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Speech therapists left speechless for awareness week

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Southern DHB Speech and Language Therapists are challenging themselves to walk in the shoes of some of their clients this week, giving up the use of their voices or the taste of their favourite foods in an effort to raise awareness of communication and swallowing disorders.

The Giving Voice Aotearoa Week of Action is running from 16-22 September and many Speech and Language Therapists (SLTs) across Dunedin and Southland have set themselves a personal ‘40 Hour Challenge’.

Some SLTs will spend 40 hours communicating using only non-verbal methods. The team have access to a variety of Alternative and Augmentative Communication (AAC) options, frequently used by people with speech and language difficulties. Some of these include communication charts, iPads, alphabet boards, eye-gaze boards, as well as more traditional methods such as writing, drawing and gesture.

Southern DHB Speech Language Therapist Amy Rosenfeld says it’s important to understand supporting people with communication difficulties is something that everyone can do. 

“Communicating with someone who has a communication difficulty involves changing our behaviour. Much in the same way as we might support someone with a physical disability to access environments, we can help people with communication difficulties.”

Often this involves giving more time, limiting background noise, speaking slowly or using the AAC options the person has with them, says Ms Rosenfeld. “Supporting your message with gestures, facial expression or writing key words can also help some people. If you can see someone is having difficulty and you’re not sure how to help, just ask.”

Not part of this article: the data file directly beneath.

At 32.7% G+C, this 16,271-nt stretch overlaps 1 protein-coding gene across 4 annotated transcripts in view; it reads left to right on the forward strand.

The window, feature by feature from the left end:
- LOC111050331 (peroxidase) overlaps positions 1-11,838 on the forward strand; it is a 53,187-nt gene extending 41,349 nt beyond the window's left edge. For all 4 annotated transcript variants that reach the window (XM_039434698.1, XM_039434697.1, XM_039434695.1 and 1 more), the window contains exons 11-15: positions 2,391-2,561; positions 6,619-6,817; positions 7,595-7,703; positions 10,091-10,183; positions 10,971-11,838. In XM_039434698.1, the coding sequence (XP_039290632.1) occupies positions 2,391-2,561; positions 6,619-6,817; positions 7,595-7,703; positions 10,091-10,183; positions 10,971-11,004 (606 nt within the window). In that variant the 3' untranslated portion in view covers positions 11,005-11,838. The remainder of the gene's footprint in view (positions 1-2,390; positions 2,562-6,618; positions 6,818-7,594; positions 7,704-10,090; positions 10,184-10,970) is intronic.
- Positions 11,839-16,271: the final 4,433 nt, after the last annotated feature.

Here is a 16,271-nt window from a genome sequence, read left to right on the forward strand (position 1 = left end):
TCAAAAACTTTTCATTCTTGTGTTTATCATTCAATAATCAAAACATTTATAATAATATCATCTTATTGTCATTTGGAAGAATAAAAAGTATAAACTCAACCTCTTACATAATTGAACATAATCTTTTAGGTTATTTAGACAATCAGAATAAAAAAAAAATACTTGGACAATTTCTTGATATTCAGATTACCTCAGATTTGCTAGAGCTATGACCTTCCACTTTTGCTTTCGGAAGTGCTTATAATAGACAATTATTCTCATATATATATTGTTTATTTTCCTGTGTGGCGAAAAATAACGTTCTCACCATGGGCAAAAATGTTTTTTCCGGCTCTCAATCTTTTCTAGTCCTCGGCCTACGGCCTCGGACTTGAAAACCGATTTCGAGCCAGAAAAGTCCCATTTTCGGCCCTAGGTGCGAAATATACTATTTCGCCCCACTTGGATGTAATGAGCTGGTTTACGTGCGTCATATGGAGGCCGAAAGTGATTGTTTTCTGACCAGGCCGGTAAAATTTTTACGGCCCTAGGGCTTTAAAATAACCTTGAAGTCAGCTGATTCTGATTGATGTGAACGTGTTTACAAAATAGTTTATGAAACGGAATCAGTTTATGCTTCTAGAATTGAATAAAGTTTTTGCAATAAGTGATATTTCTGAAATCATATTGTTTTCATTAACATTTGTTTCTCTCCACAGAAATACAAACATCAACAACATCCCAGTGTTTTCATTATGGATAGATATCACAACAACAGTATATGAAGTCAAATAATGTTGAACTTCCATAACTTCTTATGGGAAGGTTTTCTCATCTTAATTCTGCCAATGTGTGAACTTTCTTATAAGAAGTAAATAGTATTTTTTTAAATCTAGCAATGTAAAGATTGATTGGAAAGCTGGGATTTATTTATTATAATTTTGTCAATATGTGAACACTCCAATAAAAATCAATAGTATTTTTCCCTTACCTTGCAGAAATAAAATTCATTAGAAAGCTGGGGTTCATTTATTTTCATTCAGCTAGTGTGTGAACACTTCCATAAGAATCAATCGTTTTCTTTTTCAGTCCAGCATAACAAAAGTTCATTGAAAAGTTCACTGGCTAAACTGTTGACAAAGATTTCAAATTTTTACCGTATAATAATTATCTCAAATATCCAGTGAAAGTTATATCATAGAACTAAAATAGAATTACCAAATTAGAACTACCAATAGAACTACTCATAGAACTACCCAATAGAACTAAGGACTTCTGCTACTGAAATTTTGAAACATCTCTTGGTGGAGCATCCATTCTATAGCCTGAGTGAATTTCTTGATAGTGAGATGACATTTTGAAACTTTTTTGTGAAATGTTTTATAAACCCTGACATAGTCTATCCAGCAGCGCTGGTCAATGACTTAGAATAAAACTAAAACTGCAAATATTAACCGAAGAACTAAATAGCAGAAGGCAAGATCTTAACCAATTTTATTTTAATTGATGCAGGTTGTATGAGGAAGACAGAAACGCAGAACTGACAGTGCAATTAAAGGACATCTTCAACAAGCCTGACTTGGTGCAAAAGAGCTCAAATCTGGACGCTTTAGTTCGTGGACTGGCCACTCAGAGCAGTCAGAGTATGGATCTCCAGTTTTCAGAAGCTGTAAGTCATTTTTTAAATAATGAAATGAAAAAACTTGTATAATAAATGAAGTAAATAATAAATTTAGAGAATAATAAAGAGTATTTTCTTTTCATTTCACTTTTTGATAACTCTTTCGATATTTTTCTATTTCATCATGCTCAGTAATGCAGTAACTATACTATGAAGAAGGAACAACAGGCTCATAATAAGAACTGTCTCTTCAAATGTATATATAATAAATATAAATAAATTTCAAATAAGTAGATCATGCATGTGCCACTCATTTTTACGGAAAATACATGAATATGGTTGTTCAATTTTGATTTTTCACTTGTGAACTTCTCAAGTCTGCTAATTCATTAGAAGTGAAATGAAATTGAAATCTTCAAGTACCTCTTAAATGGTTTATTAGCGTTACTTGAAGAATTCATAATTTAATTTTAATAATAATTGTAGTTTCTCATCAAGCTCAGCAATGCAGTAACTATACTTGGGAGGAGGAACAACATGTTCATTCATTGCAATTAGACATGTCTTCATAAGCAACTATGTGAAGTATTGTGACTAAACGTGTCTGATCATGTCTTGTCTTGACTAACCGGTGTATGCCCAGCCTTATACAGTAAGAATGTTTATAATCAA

Another important aspect of the SLT role is to support people who have difficulty swallowing. Some SLTs at Dunedin Hospital have taken up the challenge of only eating and drinking modified diets and fluids, such as puree food or thickened drinks. These are often prescribed to people who have dysphagia (swallowing difficulties).  

The SLT team hopes their challenges will not only help to raise awareness, but also give them greater understanding of some of the difficulties their clients face on a daily basis.

“We want people at work and in the community to ask us about what we’re doing and use it as an opportunity to educate and normalise these modifications,” says Ms Rosenfeld.

“Communication and swallowing difficulties impact a wide range of people. Some have challenges from birth, while others have difficulties as a result of a stroke, brain injury, or conditions such as Parkinson’s Disease, Multiple Sclerosis and Motor Neurone Disease.”

The Giving Voice Aotearoa is run by the New Zealand Speech Language Therapists Association (NZSTA), which represents the profession of Speech-language Therapy in Aotearoa, as well as providing awareness and advocacy for those affected by communication and related swallowing conditions.

Giving Voice champions in Dunedin can offer advice, support and training to businesses and community groups that are interested in making their environments more accessible.

Did you know?

  • Communication disabilities span a very large group of people who live with conditions including: Tourette’s, stuttering, Parkinson’s, dementia and autism.
  • 16,000 people in New Zealand have aphasia, the inability (or impaired ability) to understand or produce speech, as a result of brain damage or stroke
  • Around 9,000 people suffer a stroke each year in New Zealand and 30% will result in aphasia
  • 10,000 people in New Zealand have Parkinson’s and one of the most common symptoms is speech and swallowing difficulties.